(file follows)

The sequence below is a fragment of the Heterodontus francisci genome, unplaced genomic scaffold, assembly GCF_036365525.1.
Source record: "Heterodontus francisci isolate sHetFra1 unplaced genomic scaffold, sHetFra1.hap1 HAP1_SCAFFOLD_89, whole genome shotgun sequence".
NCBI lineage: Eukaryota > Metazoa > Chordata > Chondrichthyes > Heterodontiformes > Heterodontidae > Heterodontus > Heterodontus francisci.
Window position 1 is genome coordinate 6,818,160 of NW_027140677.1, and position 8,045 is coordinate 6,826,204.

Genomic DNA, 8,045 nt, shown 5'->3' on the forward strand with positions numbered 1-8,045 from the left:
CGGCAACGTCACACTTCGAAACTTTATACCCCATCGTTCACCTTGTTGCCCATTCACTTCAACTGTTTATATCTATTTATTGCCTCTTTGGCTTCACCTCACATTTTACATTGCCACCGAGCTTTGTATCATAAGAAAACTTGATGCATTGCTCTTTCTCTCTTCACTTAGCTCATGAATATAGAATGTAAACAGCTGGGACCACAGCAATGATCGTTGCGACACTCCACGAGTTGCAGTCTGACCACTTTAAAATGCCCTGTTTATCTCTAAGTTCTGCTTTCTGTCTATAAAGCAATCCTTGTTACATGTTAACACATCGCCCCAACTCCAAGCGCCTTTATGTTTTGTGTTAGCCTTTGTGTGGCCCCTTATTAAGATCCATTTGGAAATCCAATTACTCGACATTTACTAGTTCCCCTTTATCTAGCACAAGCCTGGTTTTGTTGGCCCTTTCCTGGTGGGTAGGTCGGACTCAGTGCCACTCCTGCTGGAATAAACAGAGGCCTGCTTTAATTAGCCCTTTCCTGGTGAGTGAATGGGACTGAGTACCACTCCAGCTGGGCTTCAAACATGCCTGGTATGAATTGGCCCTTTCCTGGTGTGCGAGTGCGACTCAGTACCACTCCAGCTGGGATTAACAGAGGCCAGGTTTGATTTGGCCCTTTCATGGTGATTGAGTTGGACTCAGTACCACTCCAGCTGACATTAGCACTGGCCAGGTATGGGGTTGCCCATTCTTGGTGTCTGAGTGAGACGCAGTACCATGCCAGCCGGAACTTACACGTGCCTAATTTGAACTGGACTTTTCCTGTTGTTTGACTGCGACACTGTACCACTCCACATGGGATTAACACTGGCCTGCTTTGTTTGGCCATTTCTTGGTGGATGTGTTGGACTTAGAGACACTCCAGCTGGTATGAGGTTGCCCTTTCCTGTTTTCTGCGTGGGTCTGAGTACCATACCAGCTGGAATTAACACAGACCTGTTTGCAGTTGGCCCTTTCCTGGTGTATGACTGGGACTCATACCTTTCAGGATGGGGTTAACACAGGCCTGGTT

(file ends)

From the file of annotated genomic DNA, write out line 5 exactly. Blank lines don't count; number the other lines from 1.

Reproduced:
Genomic DNA, 8,045 nt, shown 5'->3' on the forward strand with positions numbered 1-8,045 from the left: